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The Victoria & Albert Museum
So, let’s start with a throne of sorts—not English and not, technically a throne. Nevertheless, it’s an attractive chair and fits with the day’s theme.
Here, we see an armchair of mahogany with gilt-bronze mounts. The arm supports are designed as winged sphinxes. This chair is the work of the French furniture makers at Jacob Fréres and is stamped as such. It is stenciled underneath with the inventory marks of the Palais de Tuileries and the number 27463. The number refers to its removal to the Garde-Meuble in 1826 from the Chateau de St. Cloud.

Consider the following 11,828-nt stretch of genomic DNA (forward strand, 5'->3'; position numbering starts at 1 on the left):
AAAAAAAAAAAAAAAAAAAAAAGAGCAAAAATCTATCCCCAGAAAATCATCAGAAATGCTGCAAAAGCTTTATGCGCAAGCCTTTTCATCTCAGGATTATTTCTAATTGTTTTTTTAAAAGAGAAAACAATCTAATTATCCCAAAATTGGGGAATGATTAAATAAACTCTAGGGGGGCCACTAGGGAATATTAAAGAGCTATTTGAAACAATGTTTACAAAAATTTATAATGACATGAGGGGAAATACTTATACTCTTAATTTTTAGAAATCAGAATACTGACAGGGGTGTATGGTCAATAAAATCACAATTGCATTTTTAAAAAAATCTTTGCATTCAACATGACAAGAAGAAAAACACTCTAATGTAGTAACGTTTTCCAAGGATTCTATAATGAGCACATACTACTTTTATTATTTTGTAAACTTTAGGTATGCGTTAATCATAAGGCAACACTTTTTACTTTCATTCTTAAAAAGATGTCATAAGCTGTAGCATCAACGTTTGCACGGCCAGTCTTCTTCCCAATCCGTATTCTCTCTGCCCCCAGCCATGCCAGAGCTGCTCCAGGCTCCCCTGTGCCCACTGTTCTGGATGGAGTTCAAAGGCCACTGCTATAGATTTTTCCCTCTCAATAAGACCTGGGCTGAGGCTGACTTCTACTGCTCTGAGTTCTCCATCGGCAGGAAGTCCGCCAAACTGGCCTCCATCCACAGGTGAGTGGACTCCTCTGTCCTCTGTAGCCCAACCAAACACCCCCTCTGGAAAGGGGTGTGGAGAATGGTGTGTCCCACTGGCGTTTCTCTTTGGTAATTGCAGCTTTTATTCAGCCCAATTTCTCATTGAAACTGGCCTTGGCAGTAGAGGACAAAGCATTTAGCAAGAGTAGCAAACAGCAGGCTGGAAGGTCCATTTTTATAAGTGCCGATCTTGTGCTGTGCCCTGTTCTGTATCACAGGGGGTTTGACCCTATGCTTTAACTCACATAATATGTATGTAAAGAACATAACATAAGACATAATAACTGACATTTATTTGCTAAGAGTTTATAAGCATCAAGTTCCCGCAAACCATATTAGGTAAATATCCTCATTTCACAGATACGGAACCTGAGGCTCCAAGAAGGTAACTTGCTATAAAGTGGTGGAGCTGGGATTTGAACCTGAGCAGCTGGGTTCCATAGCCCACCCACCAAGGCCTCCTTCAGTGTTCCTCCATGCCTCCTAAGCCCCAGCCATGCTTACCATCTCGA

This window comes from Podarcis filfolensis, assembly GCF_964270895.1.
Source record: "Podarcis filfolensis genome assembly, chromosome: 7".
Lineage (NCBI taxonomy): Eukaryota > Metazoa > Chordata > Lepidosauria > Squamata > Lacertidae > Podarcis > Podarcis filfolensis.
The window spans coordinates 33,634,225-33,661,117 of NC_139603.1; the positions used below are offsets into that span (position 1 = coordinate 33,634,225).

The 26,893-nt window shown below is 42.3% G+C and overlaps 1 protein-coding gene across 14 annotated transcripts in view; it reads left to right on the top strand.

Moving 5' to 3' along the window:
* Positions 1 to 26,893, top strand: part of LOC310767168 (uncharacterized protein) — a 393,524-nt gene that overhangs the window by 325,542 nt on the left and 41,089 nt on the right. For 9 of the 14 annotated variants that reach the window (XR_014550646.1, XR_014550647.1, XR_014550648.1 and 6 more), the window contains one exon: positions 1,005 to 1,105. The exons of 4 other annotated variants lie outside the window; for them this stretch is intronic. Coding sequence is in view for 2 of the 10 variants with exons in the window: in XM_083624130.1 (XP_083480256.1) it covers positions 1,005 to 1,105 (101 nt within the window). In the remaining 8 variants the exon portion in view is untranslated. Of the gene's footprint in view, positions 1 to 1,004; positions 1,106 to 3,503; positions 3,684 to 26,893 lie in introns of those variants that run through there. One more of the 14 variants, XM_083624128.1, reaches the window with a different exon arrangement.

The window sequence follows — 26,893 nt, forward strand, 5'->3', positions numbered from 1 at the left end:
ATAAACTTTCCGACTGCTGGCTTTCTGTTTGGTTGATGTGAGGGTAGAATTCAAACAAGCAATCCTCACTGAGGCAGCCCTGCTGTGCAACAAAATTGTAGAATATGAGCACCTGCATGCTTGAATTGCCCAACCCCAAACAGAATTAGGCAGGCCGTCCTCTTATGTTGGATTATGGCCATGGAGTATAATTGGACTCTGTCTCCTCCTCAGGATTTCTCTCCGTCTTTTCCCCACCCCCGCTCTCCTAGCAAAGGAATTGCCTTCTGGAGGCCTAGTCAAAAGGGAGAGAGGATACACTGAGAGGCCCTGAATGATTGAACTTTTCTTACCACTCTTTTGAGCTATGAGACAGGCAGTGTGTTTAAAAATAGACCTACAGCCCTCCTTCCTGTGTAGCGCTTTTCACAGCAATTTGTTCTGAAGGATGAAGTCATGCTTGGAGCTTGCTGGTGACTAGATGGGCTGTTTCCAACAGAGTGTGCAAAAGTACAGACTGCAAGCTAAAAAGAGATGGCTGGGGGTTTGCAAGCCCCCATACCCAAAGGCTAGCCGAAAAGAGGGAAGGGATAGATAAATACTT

In effect, we have a chair built in 1870 which someone has tried to give importance to by using the inventory numbers of an earlier chair built for Napoleon I. So, this is a con job along the lines of something Matt Bomer’s Neal Caffrey would have executed had White Collar been set in Nineteenth Century France. The forgery is quite clever and whoever did it took a great deal of time and effort to make it look convincing. Why? At this point, no one knows. It remains an attractive, if not poorly proportioned, mystery.